Members Sue Bally, LA Fitness over Lifetime Memberships


Two Bally Total Fitness members have filed a lawsuit in federal court against both Bally and LA Fitness seeking class-action status on behalf of Bally members who have lifetime memberships.

The complaint, Juan Dorado, Michael Markzon, v. Bally Total Fitness Holding Corp., LA Fitness International LLC, was filed Sunday night in the United States District Court for Northern Illinois, Eastern Division, in Chicago.

The plaintiffs argue that Chicago-based Bally and Irvine, CA-based LA Fitness violated the Federal Honest Services Act, the Illinois Consumer Fraud and Deceptive Business Practices Act and the Illinois Common Law Breach of Contract.

LA Fitness finalized its purchase of 171 Bally Total Fitness clubs for $153 million on Nov. 30 and, according to its website, was scheduled to close 36 of those acquired clubs. All 27 of the Chicago-area Bally clubs transferred to LA Fitness, and four of the clubs closed in December.

The lawsuit claims that LA Fitness is not honoring lifetime memberships and will not allow access to former Bally members unless they purchase a new membership. Also, the suit claims that LA Fitness clubs purchased from Bally in one area of the country, such as Seattle, are not honoring Bally memberships if they were purchased in another state, such as Texas. For other potential plaintiffs, there are no nearby LA Fitness facilities for former Bally members to use, according to the complaint.


Dorado and Markzon are both Chicago-area residents. Dorado owns four Bally lifetime memberships, which he purchased for himself and three family members, and Markzon owns one Bally lifetime membership, according to the complaint.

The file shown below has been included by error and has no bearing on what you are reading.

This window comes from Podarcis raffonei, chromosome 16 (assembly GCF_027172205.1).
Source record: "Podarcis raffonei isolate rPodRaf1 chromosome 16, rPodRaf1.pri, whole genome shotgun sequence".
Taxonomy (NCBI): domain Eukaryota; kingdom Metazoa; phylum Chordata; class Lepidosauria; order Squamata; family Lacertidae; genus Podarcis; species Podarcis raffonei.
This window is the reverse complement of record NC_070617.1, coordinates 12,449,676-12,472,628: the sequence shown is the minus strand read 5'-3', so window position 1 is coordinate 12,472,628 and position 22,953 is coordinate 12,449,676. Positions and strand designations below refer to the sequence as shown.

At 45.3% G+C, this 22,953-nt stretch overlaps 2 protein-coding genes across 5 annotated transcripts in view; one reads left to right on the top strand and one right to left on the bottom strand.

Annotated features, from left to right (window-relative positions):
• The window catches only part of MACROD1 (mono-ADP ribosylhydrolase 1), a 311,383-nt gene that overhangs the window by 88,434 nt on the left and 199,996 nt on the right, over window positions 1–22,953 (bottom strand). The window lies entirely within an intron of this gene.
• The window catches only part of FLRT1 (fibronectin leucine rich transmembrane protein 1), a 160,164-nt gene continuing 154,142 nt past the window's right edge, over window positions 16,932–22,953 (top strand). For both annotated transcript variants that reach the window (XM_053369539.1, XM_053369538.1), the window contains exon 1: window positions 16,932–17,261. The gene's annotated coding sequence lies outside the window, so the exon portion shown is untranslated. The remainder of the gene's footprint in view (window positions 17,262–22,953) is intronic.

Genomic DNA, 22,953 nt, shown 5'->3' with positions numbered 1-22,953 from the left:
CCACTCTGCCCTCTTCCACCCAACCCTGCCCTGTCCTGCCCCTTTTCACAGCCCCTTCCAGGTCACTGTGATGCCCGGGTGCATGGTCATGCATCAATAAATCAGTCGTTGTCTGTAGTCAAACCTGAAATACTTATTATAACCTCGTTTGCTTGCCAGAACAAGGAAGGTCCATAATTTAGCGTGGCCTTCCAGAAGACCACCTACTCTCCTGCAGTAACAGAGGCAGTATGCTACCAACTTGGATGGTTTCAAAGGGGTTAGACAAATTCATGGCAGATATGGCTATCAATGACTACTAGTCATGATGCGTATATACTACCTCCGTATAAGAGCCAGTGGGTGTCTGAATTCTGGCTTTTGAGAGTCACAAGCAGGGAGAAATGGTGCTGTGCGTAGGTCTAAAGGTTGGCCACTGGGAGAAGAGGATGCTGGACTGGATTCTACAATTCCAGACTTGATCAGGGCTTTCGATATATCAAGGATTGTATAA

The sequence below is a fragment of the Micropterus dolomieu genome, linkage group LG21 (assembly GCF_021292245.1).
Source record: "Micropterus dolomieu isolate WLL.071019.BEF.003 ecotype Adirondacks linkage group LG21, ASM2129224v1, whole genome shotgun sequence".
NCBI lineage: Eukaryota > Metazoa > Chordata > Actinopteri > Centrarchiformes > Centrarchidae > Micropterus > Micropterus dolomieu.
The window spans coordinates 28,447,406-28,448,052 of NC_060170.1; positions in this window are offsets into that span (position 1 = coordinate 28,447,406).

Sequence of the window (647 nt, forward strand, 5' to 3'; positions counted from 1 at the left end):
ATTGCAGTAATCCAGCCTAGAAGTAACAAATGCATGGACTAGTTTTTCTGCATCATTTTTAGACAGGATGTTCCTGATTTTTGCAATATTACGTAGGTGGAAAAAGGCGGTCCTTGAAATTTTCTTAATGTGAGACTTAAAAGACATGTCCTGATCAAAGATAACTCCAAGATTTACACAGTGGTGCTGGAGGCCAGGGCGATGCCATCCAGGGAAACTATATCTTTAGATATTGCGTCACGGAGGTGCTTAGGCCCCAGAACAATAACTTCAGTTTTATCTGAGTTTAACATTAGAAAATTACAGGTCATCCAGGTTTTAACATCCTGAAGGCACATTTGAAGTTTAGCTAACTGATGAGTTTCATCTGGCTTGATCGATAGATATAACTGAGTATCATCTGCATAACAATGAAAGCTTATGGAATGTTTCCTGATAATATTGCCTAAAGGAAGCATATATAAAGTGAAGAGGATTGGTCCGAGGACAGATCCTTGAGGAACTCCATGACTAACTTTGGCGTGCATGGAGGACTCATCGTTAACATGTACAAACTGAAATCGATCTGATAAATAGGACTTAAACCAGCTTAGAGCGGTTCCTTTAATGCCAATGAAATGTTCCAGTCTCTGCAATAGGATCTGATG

Dorado claims he was told that he and his family can still work out at a Bally club in St. Louis, which is approximately five hours from Chicago. Markzon claims that his membership was transferred to LA Fitness, but that the company is not honoring the membership because it was purchased in Kansas.

“Bally wants everyone to think that it made a mistake. It’s not a mistake,” says attorney Christopher Cooper, who is representing the plaintiffs in the complaint. “This shows an attempt, a real attempt, to deceive the public. You can’t tell me that the Bally executives and the LA Fitness executives didn’t realize that people have relocated to other parts of the United States. To me, it looks like fraud.

“This behavior by Bally and LA Fitness executives is disgusting behavior. It’s dishonest behavior. It’s wrongful behavior.”

In addition to requesting the court to make this a class-action case, the plaintiffs want their lifetime memberships honored and the opportunity to work out at a Bally or LA Fitness club. They also seek compensatory damages and costs and expenses incurred, including legal fees.

Bally says as a matter of corporate policy, it does not comment on pending litigation. LA Fitness said Tuesday night it had recently received the complaint and it has no comment at this time.

Last month, LA Fitness Principal Paul Norris told Club Industry that the company would honor all Bally lifetime memberships. Cooper says he has not seen that policy put in place.

Club Industry has received more than 60 comments to its website since the acquisition was announced. Most of those comments involve Bally members who have voiced their frustration about their memberships.

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